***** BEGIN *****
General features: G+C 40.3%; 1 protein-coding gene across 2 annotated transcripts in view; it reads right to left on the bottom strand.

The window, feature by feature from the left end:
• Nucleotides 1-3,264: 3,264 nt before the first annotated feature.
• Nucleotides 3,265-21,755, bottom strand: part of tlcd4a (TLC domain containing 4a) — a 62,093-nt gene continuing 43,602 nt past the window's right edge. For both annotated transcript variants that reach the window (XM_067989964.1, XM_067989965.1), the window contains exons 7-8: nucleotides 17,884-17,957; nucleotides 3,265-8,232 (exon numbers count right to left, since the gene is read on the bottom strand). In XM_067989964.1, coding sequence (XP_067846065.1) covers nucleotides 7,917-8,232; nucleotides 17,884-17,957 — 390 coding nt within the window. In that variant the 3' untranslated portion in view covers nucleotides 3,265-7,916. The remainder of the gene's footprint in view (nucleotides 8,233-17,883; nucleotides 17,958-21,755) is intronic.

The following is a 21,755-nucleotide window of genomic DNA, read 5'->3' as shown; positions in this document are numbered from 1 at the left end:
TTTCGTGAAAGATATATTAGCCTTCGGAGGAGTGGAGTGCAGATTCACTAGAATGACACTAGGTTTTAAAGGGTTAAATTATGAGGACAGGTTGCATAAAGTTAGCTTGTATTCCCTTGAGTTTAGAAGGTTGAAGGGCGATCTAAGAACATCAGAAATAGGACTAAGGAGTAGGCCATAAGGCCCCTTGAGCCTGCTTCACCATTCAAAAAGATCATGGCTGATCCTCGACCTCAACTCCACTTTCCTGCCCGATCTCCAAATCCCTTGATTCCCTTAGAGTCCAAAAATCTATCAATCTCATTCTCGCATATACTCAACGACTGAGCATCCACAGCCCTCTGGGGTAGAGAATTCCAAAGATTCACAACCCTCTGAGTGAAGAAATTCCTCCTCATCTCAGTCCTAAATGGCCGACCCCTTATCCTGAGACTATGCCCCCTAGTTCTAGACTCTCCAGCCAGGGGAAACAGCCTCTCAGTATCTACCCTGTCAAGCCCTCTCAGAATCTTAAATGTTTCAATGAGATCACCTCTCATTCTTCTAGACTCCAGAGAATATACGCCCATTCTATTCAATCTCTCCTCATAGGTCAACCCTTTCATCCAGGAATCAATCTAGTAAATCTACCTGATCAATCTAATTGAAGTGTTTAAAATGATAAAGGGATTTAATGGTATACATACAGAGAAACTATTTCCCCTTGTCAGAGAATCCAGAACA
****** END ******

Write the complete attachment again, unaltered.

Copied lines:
General features: G+C 40.3%; 1 protein-coding gene across 2 annotated transcripts in view; it reads right to left on the bottom strand.

The window, feature by feature from the left end:
• Nucleotides 1-3,264: 3,264 nt before the first annotated feature.
• Nucleotides 3,265-21,755, bottom strand: part of tlcd4a (TLC domain containing 4a) — a 62,093-nt gene continuing 43,602 nt past the window's right edge. For both annotated transcript variants that reach the window (XM_067989964.1, XM_067989965.1), the window contains exons 7-8: nucleotides 17,884-17,957; nucleotides 3,265-8,232 (exon numbers count right to left, since the gene is read on the bottom strand). In XM_067989964.1, coding sequence (XP_067846065.1) covers nucleotides 7,917-8,232; nucleotides 17,884-17,957 — 390 coding nt within the window. In that variant the 3' untranslated portion in view covers nucleotides 3,265-7,916. The remainder of the gene's footprint in view (nucleotides 8,233-17,883; nucleotides 17,958-21,755) is intronic.

The following is a 21,755-nucleotide window of genomic DNA, read 5'->3' as shown; positions in this document are numbered from 1 at the left end:
TTTCGTGAAAGATATATTAGCCTTCGGAGGAGTGGAGTGCAGATTCACTAGAATGACACTAGGTTTTAAAGGGTTAAATTATGAGGACAGGTTGCATAAAGTTAGCTTGTATTCCCTTGAGTTTAGAAGGTTGAAGGGCGATCTAAGAACATCAGAAATAGGACTAAGGAGTAGGCCATAAGGCCCCTTGAGCCTGCTTCACCATTCAAAAAGATCATGGCTGATCCTCGACCTCAACTCCACTTTCCTGCCCGATCTCCAAATCCCTTGATTCCCTTAGAGTCCAAAAATCTATCAATCTCATTCTCGCATATACTCAACGACTGAGCATCCACAGCCCTCTGGGGTAGAGAATTCCAAAGATTCACAACCCTCTGAGTGAAGAAATTCCTCCTCATCTCAGTCCTAAATGGCCGACCCCTTATCCTGAGACTATGCCCCCTAGTTCTAGACTCTCCAGCCAGGGGAAACAGCCTCTCAGTATCTACCCTGTCAAGCCCTCTCAGAATCTTAAATGTTTCAATGAGATCACCTCTCATTCTTCTAGACTCCAGAGAATATACGCCCATTCTATTCAATCTCTCCTCATAGGTCAACCCTTTCATCCAGGAATCAATCTAGTAAATCTACCTGATCAATCTAATTGAAGTGTTTAAAATGATAAAGGGATTTAATGGTATACATACAGAGAAACTATTTCCCCTTGTCAGAGAATCCAGAACA